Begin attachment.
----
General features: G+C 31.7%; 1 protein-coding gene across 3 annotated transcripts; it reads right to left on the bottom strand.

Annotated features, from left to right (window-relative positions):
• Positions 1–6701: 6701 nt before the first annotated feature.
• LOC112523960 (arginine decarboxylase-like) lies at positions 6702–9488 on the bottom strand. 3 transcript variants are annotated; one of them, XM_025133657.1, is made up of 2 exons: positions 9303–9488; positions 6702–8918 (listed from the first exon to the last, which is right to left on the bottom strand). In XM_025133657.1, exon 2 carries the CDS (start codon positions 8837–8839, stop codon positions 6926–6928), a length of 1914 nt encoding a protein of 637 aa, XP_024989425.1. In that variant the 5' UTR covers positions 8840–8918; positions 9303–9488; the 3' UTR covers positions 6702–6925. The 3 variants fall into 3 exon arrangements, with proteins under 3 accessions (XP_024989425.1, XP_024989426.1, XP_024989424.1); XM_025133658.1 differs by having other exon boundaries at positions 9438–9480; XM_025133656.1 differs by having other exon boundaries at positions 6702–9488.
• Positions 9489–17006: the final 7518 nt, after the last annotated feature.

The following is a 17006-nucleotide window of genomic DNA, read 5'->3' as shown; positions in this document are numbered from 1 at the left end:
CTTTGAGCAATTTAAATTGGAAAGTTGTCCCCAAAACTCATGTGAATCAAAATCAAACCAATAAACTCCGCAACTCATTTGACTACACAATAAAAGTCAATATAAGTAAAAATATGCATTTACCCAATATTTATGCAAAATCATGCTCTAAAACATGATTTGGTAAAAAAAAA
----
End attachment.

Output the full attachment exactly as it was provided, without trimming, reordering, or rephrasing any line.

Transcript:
General features: G+C 31.7%; 1 protein-coding gene across 3 annotated transcripts; it reads right to left on the bottom strand.

Annotated features, from left to right (window-relative positions):
• Positions 1–6701: 6701 nt before the first annotated feature.
• LOC112523960 (arginine decarboxylase-like) lies at positions 6702–9488 on the bottom strand. 3 transcript variants are annotated; one of them, XM_025133657.1, is made up of 2 exons: positions 9303–9488; positions 6702–8918 (listed from the first exon to the last, which is right to left on the bottom strand). In XM_025133657.1, exon 2 carries the CDS (start codon positions 8837–8839, stop codon positions 6926–6928), a length of 1914 nt encoding a protein of 637 aa, XP_024989425.1. In that variant the 5' UTR covers positions 8840–8918; positions 9303–9488; the 3' UTR covers positions 6702–6925. The 3 variants fall into 3 exon arrangements, with proteins under 3 accessions (XP_024989425.1, XP_024989426.1, XP_024989424.1); XM_025133658.1 differs by having other exon boundaries at positions 9438–9480; XM_025133656.1 differs by having other exon boundaries at positions 6702–9488.
• Positions 9489–17006: the final 7518 nt, after the last annotated feature.

The following is a 17006-nucleotide window of genomic DNA, read 5'->3' as shown; positions in this document are numbered from 1 at the left end:
CTTTGAGCAATTTAAATTGGAAAGTTGTCCCCAAAACTCATGTGAATCAAAATCAAACCAATAAACTCCGCAACTCATTTGACTACACAATAAAAGTCAATATAAGTAAAAATATGCATTTACCCAATATTTATGCAAAATCATGCTCTAAAACATGATTTGGTAAAAAAAAA